This Nintendo Switch Emulator For The PC Might Finally Be As Good As The Actual Console

This Nintendo Switch Emulator For The PC Might Finally Be As Good As The Actual Console
Screenshot: <a href="">BSoD Gaming</a>, <a href="">YouTube</a>

For whatever reason you turn to them, emulators have always offered a gaming experience that was almost as good as the real thing, although not quite perfect. But the developers of Yuzu, a Nintendo Switch emulator for the PC, recently released an update that allows games like Super Mario Odyssey to run at a full 60 frames per second, which is the same performance as you’ll get on the actual Switch hardware.

Getting classic games from older consoles like the Sega Genesis or Super Nintendo to run perfectly through a software emulator actually requires a significant amount of processing power as the CPU has to emulate the behaviour of the processors and other chips those consoles relied on.

As a result the emulated experience is never a perfect recreation. Often times there are frame rate issues or weird sound artifacts that pop up, which is why companies like Analogue build physical hardware that behaves exactly like those old processors did to flawlessly emulate games.

But since throwback consoles like the Mega Sg cost $280, and most software emulators are free to download, gamers are usually happy to live with a few compromises.

It’s a bit of a different story with modern consoles, however. They often use custom chips based on the same CPU and graphics card architecture as PCs do, so there’s the potential for emulated games to perform much better. Software emulators still don’t offer a gaming experience that 100 per cent matches what consoles like the Switch can do, but as a recent update to Yuzu proves, they’re getting real close.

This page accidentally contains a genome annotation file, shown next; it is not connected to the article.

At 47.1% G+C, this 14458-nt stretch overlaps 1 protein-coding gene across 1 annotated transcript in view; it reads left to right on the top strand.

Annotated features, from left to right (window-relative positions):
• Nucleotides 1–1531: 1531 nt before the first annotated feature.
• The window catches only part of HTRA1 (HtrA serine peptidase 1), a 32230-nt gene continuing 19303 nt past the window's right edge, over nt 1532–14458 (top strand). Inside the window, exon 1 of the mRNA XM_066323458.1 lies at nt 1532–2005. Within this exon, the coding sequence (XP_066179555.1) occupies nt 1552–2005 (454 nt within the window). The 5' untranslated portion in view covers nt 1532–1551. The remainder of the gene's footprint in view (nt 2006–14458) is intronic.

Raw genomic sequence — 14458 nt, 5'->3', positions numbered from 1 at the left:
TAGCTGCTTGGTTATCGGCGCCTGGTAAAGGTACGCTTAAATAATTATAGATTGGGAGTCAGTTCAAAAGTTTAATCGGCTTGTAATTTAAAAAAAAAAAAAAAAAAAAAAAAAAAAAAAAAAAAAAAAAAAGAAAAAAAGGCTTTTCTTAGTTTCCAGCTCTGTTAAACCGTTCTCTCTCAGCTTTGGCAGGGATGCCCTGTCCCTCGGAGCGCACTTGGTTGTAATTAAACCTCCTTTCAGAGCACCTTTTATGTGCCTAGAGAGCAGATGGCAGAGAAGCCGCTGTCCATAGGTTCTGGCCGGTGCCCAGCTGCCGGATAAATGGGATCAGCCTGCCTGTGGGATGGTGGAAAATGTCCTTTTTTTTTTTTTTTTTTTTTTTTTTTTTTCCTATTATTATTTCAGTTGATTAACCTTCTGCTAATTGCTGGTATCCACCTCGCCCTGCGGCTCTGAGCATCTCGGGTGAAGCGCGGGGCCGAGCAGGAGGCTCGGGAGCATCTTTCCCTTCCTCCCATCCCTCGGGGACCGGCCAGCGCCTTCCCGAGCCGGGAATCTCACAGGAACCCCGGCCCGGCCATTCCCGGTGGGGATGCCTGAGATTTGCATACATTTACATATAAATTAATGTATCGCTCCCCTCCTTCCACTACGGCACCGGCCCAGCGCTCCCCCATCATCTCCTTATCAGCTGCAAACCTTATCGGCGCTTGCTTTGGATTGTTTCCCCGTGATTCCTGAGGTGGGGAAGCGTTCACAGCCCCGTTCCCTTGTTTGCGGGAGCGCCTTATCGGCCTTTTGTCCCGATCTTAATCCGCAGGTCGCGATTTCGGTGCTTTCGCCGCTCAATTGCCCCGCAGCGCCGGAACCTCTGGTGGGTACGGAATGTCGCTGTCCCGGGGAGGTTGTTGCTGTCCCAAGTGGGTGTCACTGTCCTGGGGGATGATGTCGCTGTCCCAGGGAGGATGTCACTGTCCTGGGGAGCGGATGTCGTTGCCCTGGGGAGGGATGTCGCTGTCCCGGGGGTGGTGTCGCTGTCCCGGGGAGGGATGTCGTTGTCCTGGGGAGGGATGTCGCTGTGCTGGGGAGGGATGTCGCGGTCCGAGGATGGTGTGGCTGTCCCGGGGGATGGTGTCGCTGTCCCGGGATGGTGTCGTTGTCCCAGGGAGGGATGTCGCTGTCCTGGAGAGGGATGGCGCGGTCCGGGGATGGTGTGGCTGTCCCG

YouTuber BSoD Gaming tried out the latest Yuzu release and was impressed to find that through most of Super Mario Odyssey, the emulator was able to spit out frames at 60 frames per second, with the frame rate only slightly dropping in some of the game’s more complex levels. But its worst performance is now actually better than the emulator’s previous best, and the same performance boost was seen with the Switch game Pokémon Let’s Go.

It’s an impressive accomplishment given Yuzu was only first able to play Super Mario Odyssey last July, and a year later it’s boasting performance stats that rival the actual Switch. But at the same time, the emulator has to be optimised and tweaked for every Switch game it wants to support, and that can be a long and time-consuming process.

If you’re really chomping at the bit to play the latest and greatest from Nintendo, you’re better off dropping $300 on the Switch Lite and just get on with it, instead of hoping your gaming PC has the necessary horsepower to fake it.


  • Although there is a massive caveat… you need a modded Switch and Yuzu is a massive pain in the arse to get running.

    • Haha, that should be point number one of the whole article. Currently it seems like in actuality its an exercise of seeing if its possible for fun/hacking sake.

      Requiring a modded Switch to pull it off defeats the point for those that have a PC powerful enough to run the emulated Switch games but not wanting to spend the coin on a Switch and games.

      For those gamers I think they’re covered off with the state of WiiU emulation giving pretty good access to a few of the big Switch games like Mario Kart 8 and Breath of the Wild anyways though.

    • If you have to install it on a switch doesn’t that kinda defeat the purpose of running a switch game in emulation?

      • Defeats some of the purpose sure. But the best part is what was shown in a previous article about running games at 4k or even 8k so they dont look like they were made in 2003

  • Games still run like crap for me in Yuzu, so its still a year+ away from good speeds for the majority, much like ps3 emulation.

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